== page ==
Today's Editorial

28 January 2017

The consequences of crime against women



Source: By Mihira Sood: Mint



Addressing any crime requires intervention at three levels: incentive, opportunity and consequence. Much has already been said on the need for a change in our social attitudes that would reduce the incentive to commit such crimes, and on the impact that better transport systems and other facilities would have in reducing the opportunity aspect. It is the last aspect—of consequences—that I want to address, specifically, the limited consequences for perpetrators, and the very significant consequences for victims, both in choosing to stay away from the legal system as well as when they seek redress.


As a lawyer working on women’s rights, I have come across numerous cases of street harassment and molestation. The standard experience of women who approach the police in such cases is to either be blamed for it (through her dress, attitude, alcohol consumption, time and place of incident, or any other detail that might go against her) or to be thought of as lucky (for being only harassed and not raped), and thus treated with very little seriousness.


Pause to reflect on this a moment: We live in a country where a victim of molestation is called lucky, where groping is the new normal. How low have we sunk? Why is it so difficult for us to place a high value on a person’s life and sense of dignity? And it isn’t just the police; this belief is so deeply ingrained, that the victim’s own friends and family, and the victim herself feel relieved that it was “only” harassment or molestation.


Some of these complaints eventually reach the judiciary, and there begins a long, expensive, often abusive and very burdensome process, that wreaks havoc on a person’s psyche, self-esteem, personal life and financial resources, usually ending in low conviction rates with large dollops of judicial sermonizing. Most complainants who do approach the police are happy to have the perpetrator picked up and taught a lesson, but without the permanent record or the public scandal of a criminal case. The police encourage this, because it saves them having to pursue a case, and they are still able to intervene, satisfy the complainant and demonstrate their power. That leaves the bulk of cases that see neither the police nor the judiciary, festering only in the mind of the victim. These anecdotes are quite routinely dismissed for failing to approach the authorities.


These, then, are the consequences that require intervention: police practices, judicial processes and the familial and social discourse that take place in the aftermath of an incident. Harsher punishments are an easy and ineffective escape route to avoid doing the hard work of legal and police reform. We need instead a facilitative legal system that actively encourages and supports women, for police to take these offences seriously and act professionally and to turn up in court when the cases are being prosecuted—for all cases and not just the ones involving empowered upper-class women or cases with high media pressure.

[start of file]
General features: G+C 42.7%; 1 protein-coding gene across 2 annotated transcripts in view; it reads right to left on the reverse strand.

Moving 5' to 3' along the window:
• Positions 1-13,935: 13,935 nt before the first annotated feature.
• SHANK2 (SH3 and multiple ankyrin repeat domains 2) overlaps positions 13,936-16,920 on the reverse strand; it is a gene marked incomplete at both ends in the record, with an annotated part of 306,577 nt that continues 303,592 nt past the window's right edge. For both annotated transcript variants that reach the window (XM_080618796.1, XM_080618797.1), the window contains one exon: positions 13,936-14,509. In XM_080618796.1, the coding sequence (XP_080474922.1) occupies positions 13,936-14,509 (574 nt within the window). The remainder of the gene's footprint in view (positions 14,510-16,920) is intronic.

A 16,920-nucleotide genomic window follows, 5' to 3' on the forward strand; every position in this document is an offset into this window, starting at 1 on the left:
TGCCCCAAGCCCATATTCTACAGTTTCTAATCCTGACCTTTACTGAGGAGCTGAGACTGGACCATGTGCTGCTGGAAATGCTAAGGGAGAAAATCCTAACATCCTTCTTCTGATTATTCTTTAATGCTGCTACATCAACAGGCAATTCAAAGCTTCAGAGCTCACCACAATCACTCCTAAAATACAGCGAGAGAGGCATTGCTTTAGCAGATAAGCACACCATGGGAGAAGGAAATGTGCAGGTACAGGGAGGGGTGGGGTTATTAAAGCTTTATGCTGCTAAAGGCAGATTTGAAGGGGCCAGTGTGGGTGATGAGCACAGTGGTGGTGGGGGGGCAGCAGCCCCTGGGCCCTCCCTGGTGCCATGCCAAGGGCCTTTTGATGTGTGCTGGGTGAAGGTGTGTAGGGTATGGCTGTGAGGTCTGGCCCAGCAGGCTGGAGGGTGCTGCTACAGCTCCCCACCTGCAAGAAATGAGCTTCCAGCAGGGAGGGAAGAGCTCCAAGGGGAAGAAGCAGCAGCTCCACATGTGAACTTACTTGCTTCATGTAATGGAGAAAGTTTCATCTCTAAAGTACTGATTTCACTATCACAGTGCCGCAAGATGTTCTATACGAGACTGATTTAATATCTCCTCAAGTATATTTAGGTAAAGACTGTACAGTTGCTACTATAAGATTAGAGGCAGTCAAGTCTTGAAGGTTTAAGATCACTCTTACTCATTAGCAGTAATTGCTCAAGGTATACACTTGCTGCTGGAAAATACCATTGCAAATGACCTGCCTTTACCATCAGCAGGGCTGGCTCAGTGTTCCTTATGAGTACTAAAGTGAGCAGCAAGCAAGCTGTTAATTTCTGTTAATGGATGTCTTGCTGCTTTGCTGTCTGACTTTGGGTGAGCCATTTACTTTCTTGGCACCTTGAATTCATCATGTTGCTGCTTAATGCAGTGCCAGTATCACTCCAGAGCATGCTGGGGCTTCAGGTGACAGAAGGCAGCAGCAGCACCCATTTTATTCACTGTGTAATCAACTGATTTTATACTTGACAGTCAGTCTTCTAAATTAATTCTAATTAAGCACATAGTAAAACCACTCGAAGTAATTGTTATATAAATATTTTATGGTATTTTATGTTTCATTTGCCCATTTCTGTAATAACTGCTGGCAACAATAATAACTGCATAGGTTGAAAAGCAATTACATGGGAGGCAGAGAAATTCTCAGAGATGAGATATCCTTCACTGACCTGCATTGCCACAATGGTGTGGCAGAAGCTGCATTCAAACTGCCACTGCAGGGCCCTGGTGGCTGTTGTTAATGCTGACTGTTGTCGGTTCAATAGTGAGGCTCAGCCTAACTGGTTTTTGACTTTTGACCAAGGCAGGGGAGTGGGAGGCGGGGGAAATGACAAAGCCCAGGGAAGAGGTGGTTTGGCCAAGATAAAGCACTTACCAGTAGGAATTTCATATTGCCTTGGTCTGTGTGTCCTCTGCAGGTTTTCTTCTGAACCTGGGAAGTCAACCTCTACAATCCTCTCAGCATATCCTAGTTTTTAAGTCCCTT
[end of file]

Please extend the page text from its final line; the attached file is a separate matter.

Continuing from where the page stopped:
As for the judiciary, cases must be dealt with in a reasonable amount of time. If we dispensed with archaic regulations and formalities that would allow a complainant to understand what was going on in the case, we would be able to cut down substantially on both the time and the legal expenses it takes to prosecute a case. The use of technology by police stations and the lower judiciary is still very low. Case information is only infrequently updated on the websites of both institutions. We have to work on protection for victims who are threatened by backlash.


And lastly, we need to change ourselves, we need to change the way we react to these incidents, of which I am highlighting three over here.


  1. Not all men: Let’s be clear, nobody is saying all men are rapists or molesters. Why are these important conversations seen as personal attacks? When we talk of human devastation to the environment, nobody silences discussion by saying—not all humans. Andwhat is the effect of this hypersensitivity?Shutting down women’s voices, and hijacking conversations to seek praise for not groping women—is that really the contribution you want to make?


  1. Invokingparochial, regional pride to suggest that the problem is being overblown. When people in Mumbai or Bengaluru suggest that sexual violence is a Delhi problem, and Delhiites say it’s because of Haryanvis, and Haryana blames it on Western culture, all we are doing is deflecting responsibility and refusing yet another opportunity to reflect on our own sexist practices.


  1. “Molestation is wrong but at the same time one must be careful” and other such “moderate” or “concerned” statements that are self-contradictory and make no sense. Would anyone suggest that people stay home to avoid terror attacks, and dismiss their trauma by suggesting they invited it?

This is not just drawing-room chatter or irrelevant social media musing—it has severe consequences, for it affects how the police and the judiciary (who are, after all, part of our society) see these issues. Second, at the heart of it is a question of confidence—who are we emboldening with this rhetoric, and who are we scaring off? Instead of giving courage to victims and warning perpetrators, our reactions do the reverse, making clear to us—all potential victims and perpetrators—what, if any, consequences we will face.

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